Consequently, in view of the written commitment so far gotten from the Government via a Memorandum of Action and in line with the majority resolution of our members across the Universities and Inter-University Centres that the strike is suspended while expecting Government to act in good faith on the Memorandum of Action, it is with a great sense of responsibility that we announce the suspension of the industrial action with effect from the midnight of Friday, 26″ February 2021.

We hope that Government shall reciprocate the patriotic and compassionate consideration of the leadership of the two unions and ensure that the agreements are implemented according to the set timelines We cannot afford to have our system set back due to protracted and avoidable Industrial actions and we believe that the ultimate buck to avoid Industrial actions in the university system lie solely on Government. Our decision should never be taken as cowardice or foolishness but in the interest of the students and the system which we hold very dear to our hearts.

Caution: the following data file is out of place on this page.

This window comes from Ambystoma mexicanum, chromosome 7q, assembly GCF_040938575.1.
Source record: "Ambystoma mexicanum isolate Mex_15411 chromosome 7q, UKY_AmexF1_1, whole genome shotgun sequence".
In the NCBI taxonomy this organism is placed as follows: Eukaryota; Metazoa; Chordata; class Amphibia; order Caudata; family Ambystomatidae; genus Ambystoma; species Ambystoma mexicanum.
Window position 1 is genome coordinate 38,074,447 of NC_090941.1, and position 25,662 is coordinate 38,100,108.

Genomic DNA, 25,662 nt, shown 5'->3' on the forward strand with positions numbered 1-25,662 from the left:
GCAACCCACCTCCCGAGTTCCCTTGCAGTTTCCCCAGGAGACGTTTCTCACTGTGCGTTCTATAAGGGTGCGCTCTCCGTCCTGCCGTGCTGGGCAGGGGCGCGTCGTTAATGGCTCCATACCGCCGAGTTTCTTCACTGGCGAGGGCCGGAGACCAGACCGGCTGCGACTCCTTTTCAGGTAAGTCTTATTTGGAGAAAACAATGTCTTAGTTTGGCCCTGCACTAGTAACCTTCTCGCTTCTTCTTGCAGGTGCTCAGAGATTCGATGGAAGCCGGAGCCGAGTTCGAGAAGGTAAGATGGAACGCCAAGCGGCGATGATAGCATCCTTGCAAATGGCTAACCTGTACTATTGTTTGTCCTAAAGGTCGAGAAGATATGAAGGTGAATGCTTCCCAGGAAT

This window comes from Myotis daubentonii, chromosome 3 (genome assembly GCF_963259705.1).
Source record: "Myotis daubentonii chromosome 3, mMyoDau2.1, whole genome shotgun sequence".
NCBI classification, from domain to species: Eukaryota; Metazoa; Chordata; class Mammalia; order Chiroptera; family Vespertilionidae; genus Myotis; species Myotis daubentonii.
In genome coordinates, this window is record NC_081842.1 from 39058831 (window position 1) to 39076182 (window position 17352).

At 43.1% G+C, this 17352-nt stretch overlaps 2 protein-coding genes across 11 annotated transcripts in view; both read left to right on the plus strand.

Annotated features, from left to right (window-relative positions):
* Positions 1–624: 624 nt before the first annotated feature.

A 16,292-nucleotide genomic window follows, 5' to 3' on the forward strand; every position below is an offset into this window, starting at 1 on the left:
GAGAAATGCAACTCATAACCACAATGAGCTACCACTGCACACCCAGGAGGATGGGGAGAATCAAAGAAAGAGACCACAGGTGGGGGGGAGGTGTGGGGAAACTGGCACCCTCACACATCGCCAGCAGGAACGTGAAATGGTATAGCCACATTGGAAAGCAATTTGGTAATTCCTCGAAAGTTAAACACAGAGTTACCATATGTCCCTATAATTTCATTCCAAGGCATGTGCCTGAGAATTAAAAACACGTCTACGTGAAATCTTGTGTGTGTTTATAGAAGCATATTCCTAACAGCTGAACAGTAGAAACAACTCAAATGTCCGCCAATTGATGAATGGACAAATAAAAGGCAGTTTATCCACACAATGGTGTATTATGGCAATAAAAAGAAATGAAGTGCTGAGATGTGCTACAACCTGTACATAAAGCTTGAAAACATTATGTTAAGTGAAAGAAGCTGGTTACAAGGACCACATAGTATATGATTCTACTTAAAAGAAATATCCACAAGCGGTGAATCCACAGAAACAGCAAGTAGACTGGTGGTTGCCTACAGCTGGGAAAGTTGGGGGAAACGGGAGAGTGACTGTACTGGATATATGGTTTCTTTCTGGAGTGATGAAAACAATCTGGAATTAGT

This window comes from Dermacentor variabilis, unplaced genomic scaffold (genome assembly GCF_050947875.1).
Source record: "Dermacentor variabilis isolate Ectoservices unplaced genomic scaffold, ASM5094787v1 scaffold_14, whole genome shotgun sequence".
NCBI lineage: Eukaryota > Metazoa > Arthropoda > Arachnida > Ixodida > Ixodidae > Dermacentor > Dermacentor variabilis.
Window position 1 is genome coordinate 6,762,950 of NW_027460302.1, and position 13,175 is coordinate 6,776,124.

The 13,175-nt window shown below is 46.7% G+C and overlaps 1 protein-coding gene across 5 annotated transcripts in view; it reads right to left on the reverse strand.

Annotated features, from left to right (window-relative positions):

Implemented by Government Even though the Government had given promises and assurances to stick to the terms of the Memorandum of Action @8 specified, the actions or inactions of Government in the following days and in line with the timelines. shall however determine their sense of honour and respect for Collective Bargaining Agreements Our resolve. going forward is made in the interest of the hapless Nigerian students and the educational system which has suffered untold damage and deterioration occasioned by the COVID-19 Pandemic and Industrial actions mn the last one year Having s prolonged strike by the JAC of NASU and SSANU lasting into months would add more to the already sorry state of the University system

We thank our members in the Universities and Inter-University Centres for thew resilience and commitment. We equally thank members of the press and other stakeholders for their interest in the plight of the Non-Teaching Unions of NASU and SSANU in the university system We implore you to continue to use your good offices to prevail on government to respect the terms of the Memorandum of Action in order to avoid another industrial action being a fallout of the failure of implementation of the MoA.